Peter Kofler
I'm not saying other people wouldn't benefit from writing unit tests, just that ultimately, it takes time that could be spent trying to hit that short-term deadline instead. And sometimes, that's not really an option.
You generally make good points about discussions of code quality. However, I take issue with your statement that 'code smell' is a good example of attributing human traits to code. The notion of 'code smell' comes from the idea that something 'smells fishy.' In other words, "I can't quite put my finger on it, but something doesn't seem right." I fail to see how this is an anthropomorphization. That said, the term itself bothers me. However, lacking a better term, I still find myself using it occasionally.
George Marian
@George: Yep, I occasionally use it too, it's just too vague and fluffy a term for me to like it. Code doesn't smell. If we can't put our finger on what the problem is then that is our **first** problem to solve. We shouldn't base our coding practices on gut feelings.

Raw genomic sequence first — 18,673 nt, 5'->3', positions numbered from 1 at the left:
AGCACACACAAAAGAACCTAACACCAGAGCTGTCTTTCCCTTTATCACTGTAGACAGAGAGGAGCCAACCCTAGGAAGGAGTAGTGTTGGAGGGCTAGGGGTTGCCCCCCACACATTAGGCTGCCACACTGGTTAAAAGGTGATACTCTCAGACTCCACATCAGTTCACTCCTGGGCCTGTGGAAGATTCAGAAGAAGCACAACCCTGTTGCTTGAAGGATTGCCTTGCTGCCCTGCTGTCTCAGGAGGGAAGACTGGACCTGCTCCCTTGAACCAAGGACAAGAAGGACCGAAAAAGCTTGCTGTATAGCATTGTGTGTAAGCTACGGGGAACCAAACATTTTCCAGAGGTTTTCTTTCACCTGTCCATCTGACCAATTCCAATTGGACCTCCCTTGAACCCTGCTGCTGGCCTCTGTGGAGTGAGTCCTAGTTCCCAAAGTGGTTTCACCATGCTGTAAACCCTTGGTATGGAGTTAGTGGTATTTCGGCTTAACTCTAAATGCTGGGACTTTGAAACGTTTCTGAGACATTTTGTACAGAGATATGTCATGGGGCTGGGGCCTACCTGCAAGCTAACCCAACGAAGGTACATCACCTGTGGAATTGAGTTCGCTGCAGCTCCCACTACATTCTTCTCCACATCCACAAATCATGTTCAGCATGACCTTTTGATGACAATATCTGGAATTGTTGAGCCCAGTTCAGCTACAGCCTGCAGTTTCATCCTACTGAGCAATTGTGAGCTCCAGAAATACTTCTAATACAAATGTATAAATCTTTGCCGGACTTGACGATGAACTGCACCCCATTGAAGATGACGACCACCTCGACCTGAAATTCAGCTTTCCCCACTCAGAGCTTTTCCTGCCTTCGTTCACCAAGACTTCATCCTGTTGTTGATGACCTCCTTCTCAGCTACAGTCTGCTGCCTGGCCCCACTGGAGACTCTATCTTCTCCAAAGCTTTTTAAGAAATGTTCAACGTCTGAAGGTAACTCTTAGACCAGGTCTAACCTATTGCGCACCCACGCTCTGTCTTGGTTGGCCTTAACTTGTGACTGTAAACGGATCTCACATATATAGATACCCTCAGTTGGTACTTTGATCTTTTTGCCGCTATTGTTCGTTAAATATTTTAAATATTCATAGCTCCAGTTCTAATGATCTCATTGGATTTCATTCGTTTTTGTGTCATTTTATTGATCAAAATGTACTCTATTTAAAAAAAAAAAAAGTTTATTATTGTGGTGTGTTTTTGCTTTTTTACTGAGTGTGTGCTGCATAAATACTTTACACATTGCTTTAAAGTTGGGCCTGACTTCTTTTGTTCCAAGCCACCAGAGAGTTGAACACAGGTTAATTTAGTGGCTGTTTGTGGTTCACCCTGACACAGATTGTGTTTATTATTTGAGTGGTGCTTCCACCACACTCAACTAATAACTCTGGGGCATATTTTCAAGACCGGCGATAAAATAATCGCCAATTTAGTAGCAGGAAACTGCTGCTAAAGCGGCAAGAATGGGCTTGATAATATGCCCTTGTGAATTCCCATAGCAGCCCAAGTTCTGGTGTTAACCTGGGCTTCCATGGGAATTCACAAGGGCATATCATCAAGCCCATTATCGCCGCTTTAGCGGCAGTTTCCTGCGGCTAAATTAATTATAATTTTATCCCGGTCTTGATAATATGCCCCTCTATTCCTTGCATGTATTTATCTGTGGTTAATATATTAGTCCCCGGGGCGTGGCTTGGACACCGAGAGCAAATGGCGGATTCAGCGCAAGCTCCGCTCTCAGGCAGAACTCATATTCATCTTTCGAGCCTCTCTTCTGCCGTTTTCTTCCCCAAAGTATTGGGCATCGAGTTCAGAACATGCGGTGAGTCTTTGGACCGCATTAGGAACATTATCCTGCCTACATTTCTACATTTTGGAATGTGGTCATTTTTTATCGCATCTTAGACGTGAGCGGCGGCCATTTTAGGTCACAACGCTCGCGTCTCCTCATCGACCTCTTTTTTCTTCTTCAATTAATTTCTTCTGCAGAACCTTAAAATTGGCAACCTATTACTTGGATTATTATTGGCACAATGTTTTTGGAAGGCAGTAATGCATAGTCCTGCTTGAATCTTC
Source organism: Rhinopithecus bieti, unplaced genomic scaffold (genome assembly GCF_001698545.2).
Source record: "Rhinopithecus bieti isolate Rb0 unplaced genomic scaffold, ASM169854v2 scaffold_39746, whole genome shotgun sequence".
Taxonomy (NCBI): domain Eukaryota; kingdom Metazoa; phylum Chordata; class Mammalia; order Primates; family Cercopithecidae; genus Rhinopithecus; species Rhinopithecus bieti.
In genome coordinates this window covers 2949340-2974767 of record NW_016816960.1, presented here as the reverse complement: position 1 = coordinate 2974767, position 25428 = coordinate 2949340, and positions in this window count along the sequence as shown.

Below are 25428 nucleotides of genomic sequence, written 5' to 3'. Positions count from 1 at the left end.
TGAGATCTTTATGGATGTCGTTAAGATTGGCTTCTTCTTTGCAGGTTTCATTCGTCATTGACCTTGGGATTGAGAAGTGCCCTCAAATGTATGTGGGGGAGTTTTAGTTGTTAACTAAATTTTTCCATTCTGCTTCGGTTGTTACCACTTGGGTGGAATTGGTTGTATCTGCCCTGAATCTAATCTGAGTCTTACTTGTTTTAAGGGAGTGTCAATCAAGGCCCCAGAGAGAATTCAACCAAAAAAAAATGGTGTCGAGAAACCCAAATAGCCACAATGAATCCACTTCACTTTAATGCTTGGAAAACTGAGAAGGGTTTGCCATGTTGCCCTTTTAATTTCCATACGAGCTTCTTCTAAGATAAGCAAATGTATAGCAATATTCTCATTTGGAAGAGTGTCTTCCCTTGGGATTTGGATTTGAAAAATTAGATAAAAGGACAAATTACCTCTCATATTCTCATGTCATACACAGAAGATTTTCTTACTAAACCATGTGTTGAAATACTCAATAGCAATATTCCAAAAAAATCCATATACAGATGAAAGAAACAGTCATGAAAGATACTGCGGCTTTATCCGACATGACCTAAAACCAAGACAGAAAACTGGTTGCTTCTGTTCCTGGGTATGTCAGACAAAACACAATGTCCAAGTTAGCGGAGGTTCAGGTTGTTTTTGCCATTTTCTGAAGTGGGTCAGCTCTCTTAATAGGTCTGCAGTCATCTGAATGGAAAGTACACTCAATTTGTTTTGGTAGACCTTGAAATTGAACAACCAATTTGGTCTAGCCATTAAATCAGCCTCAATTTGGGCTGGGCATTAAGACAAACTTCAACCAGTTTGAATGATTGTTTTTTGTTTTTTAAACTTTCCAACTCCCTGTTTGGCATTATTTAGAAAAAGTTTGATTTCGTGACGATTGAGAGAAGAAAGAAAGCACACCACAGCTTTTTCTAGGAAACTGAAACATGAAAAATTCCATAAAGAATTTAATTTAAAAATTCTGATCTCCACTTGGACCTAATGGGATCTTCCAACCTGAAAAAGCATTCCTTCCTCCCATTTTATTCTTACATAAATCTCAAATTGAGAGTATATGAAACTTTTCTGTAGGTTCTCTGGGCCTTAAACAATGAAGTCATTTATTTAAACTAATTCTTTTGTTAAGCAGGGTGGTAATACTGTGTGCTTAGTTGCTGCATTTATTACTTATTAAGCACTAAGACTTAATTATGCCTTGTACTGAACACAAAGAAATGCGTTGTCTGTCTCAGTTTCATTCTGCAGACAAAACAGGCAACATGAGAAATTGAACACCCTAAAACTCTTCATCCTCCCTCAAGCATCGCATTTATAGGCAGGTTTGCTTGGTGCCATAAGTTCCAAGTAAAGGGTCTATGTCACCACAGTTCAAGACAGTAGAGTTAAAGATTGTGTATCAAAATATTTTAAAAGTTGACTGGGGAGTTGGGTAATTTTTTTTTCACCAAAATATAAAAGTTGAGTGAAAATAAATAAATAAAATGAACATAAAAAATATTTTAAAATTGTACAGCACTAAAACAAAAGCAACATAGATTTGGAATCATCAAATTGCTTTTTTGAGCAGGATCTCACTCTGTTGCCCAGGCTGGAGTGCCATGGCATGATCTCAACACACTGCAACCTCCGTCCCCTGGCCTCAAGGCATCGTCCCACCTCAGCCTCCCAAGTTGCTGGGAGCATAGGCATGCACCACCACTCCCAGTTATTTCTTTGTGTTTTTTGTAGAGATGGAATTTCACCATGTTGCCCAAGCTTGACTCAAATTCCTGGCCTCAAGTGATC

Yeah, it bothers me because code doesn't have a smell. I also agree that coding practices shouldn't be based on gut feelings. However, just because I can't put it to words, doesn't mean that it isn't there. Yes, that issue is something to be addressed as well. Ultimately, the point is that the uneasy feeling you get -- that something stinks -- is supposed to be motivation for finding the problem. Just like coming home to a nasty smell should have you searching for the source.
George Marian
+1  A: 

Another thing that several people have touched on is that most development engineers are terrible testers. They don't have the expertise or mind-set to effectively test their own code. This means that unit testing doesn't seem very valuable to them - since all of their code always passes unit tests, why bother writing them?

Education and mentoring can help with that, as can test-driven development. If you write the tests first, you're at least thinking primarily about testing, rather than trying to get the tests done, so you can commit the code...

Mark Bessey
I completely disagree. We don't have go-order and the respective time, not the expertise. I personally regularly find bugs our testers missed, even in basic scenarious. I have much better mind-set than testers, it's just I have no time.